What type of storage is tape storage?

Tape storage is a data storage technology that uses magnetic tape data storage media to store and retrieve data. Tape storage technologies include open reels, cassettes, and cartridges that house reels of tape inside a plastic enclosure.

Tape storage dates back to the 1950s, when IBM introduced the 726 tape system which recorded data on open reels of tape up to 10.5 inches in diameter. In the 1960s and 1970s, automated tape libraries were developed to manage large tape collections. In the 1980s, cassettes and cartridges became the predominant tape media due to their portability and durability.

Tape storage works by writing data to tracks on a magnetically coated strip of plastic film or Mylar tape using a tape drive. The drive passes the tape over a stationary recording/reading head. Tape drives use either helical scan heads that move at an angle to the direction of tape movement or linear heads aligned perpendicular to the tape movement. Multiple tracks allow for very high data densities on tape.

Tape is a sequential storage medium, meaning data is stored and read back linearly from start to end. Tape has historically offered a more cost-effective solution for long-term data retention compared to disk storage. Today, tape is ideal for data backup, archiving, and cold storage applications.




Types of Tape Storage

There are several common tape storage formats used today, each with their own characteristics and use cases:

Linear Tape-Open (LTO) is one of the most popular tape formats used for backup and archiving. LTO tapes are available in different generations, with each generation offering increased capacity. Current LTO generations include LTO-8, LTO-7, and LTO-6. LTO cartridges can store up to 12 TB (uncompressed) per tape.

Digital Linear Tape (DLT) is an older tape technology that was traditionally used for enterprise backup. DLT provided high capacity tapes but has been largely replaced by LTO. Some of the DLT formats included DLT IV, DLT-S4, SDLT, and VXA.

Oracle T10000 and IBM 3592 are enterprise-class tape formats optimized for high-capacity storage. The T10000 T2 cartridges can store up to 8.5 TB per tape while the 3592 cartridges can store up to 10 TB per tape.

Quantum’s SLR tape format offers very high capacities with low costs per TB. However, SLR drives are not compatible with other common tape formats.https://www.devx.com/terms/backup-to-tape/

Benefits of Tape Storage

Tape storage offers several key benefits that make it an attractive option for certain use cases:

Durability – Tape cartridges are very durable and can withstand dust, debris, and temperature fluctuations much better than other media like hard drives. Tapes stored properly can last 30 years or more (Source).

Portability – Tape cartridges are small, light, and portable. They can easily be transported offsite for disaster recovery purposes or long-term archiving (Source).

Longevity – The expected shelf life for tape is 10-30 years or more if stored properly. Compare this to 3-5 years for consumer hard drives (Source).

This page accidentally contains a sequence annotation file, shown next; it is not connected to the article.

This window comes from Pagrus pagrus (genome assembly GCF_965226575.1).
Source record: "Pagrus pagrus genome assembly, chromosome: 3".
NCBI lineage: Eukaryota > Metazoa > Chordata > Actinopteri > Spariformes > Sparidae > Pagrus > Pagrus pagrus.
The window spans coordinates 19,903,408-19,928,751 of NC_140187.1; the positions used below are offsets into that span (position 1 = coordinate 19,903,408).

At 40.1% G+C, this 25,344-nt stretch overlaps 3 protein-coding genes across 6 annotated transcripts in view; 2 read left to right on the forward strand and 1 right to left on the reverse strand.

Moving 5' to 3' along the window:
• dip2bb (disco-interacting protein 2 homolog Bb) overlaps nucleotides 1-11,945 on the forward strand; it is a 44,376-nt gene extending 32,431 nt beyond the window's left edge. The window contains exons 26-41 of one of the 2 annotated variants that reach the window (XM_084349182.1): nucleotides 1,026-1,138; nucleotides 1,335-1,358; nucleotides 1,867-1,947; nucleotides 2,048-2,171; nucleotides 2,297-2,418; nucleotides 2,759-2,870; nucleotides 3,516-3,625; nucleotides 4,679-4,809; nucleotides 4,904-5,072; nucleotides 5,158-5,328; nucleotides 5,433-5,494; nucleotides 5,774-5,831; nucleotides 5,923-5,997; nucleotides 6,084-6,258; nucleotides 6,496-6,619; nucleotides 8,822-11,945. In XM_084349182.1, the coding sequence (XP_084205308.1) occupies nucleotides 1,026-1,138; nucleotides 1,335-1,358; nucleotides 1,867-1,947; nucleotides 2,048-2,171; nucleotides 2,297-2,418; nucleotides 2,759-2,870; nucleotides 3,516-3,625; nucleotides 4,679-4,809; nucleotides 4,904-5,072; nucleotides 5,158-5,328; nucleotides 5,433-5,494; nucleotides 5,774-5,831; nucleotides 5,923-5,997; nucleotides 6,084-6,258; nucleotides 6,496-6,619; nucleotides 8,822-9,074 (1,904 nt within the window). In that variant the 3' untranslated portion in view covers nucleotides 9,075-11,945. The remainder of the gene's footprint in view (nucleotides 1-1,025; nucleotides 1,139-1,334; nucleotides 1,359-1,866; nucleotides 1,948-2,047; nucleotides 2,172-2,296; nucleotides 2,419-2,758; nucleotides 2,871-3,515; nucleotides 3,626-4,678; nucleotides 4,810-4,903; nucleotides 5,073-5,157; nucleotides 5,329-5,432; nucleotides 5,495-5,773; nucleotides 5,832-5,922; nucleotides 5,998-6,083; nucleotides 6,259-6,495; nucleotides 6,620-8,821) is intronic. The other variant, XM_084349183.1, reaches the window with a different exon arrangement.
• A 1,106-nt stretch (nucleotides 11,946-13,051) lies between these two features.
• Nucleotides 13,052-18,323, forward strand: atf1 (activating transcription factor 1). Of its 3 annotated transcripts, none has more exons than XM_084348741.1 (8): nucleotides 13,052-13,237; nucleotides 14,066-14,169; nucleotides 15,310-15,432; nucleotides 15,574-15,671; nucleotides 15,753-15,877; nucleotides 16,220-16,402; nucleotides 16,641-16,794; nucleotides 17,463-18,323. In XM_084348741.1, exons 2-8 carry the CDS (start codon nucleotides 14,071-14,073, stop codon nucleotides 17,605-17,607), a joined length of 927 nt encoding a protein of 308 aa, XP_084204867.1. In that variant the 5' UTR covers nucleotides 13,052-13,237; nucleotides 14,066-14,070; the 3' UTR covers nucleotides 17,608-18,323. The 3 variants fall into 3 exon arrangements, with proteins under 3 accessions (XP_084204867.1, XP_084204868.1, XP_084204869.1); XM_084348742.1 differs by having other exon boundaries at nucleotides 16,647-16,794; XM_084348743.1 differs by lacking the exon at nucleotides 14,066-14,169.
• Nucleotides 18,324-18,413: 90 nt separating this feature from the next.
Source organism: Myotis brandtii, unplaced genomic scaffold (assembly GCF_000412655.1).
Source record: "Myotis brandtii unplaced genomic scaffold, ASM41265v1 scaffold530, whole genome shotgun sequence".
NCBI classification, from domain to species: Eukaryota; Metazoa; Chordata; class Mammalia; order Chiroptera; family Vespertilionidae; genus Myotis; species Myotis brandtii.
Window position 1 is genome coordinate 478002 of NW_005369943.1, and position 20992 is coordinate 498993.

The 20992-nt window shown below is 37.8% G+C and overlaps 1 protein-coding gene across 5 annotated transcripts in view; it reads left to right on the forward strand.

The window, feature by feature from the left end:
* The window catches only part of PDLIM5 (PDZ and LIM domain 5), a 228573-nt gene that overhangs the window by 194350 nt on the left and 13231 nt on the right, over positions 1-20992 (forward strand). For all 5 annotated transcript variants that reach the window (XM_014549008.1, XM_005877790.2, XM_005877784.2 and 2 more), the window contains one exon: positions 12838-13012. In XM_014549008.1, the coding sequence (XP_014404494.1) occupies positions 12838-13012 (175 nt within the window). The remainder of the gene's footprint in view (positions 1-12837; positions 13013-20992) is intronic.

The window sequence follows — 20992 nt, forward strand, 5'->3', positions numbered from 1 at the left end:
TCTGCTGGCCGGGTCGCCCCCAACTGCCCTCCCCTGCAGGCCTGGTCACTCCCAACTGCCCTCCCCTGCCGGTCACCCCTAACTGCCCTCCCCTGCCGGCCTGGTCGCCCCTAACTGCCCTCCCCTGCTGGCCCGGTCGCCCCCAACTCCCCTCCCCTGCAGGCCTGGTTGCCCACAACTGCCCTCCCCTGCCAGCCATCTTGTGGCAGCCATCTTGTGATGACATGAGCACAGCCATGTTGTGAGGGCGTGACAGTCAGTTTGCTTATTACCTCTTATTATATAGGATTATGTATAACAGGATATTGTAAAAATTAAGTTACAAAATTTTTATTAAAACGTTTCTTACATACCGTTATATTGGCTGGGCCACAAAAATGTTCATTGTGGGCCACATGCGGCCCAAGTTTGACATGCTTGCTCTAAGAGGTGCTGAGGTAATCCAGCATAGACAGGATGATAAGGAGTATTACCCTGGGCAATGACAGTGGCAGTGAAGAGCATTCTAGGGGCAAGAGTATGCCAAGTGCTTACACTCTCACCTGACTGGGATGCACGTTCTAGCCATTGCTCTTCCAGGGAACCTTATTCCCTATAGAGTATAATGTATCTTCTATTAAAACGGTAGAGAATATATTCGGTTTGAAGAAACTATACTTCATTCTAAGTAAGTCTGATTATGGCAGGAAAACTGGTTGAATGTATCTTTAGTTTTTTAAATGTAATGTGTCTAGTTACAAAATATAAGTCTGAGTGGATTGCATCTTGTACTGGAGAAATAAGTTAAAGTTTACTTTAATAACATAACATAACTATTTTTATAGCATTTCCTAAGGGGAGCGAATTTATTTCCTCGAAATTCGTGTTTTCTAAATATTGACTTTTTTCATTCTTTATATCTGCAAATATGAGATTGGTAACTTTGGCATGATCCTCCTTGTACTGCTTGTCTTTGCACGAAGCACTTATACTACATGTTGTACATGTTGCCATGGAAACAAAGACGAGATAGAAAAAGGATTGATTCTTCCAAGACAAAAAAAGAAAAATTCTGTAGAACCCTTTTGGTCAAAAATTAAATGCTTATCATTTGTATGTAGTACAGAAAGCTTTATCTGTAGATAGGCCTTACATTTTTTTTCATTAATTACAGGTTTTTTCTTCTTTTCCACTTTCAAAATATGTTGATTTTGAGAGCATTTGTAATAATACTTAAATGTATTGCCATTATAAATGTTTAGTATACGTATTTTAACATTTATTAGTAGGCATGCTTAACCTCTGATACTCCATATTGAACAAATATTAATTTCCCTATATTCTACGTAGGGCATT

Low Cost – The cost per GB is much lower for tape storage compared to primary disk storage. This makes it very economical for large amounts of infrequently accessed data (Source).

Drawbacks of Tape Storage

Despite the benefits, tape storage also has some disadvantages compared to other storage mediums like hard disk drives (HDDs) and solid state drives (SSDs). Some of the main drawbacks of tape storage include:

Slower access times – Retrieving data from tape is a sequential process, so it takes longer to locate and access data compared to disk storage which provides random access. Tape drives need to locate the correct tape, spool to the correct position, then read the data. This results in access times ranging from seconds to minutes for tape, compared to milliseconds for disk drives.

Capacity limits – The maximum native capacity of tape cartridges is currently around 30TB for the latest LTO-9 format, whereas disk drives can offer capacities in excess of 100TB per drive. While automated tape libraries hold multiple cartridges to provide larger overall capacity, the single cartridge capacity is still limited compared to some disk storage systems. However, tape drives use compression which can effectively double capacity.

Compression considerations – The high compression ratios touted for tape drives are beneficial for maximizing capacity, but they come with performance tradeoffs. Compression and decompression add to the data access latency. Also, some data may not compress well, reducing the realizable capacity gain. Large databases and other pre-compressed data may see minimal capacity boost from tape compression.


Tape Storage and other Storage Types

Advantages and Disadvantages of Tape Storage

Use Cases for Tape Storage

Tape storage is commonly used for backup, archiving, and long-term data retention. Its portability, capacity, and low cost make it well-suited for these use cases:

Backup: Tape is a popular medium for backup and disaster recovery. Tapes can be easily transported offsite for protection against events like fires or floods. The linear format makes restores from backup tapes relatively quick and simple. Tape’s high capacity allows storing many backups on a single cartridge.

Archiving: Organizations use tape for archiving data that must be retained for regulatory compliance or business reasons, but is not frequently accessed. This could include financial records, medical images, seismic data, and more. Tape archives are energy efficient and the media has a long shelf life.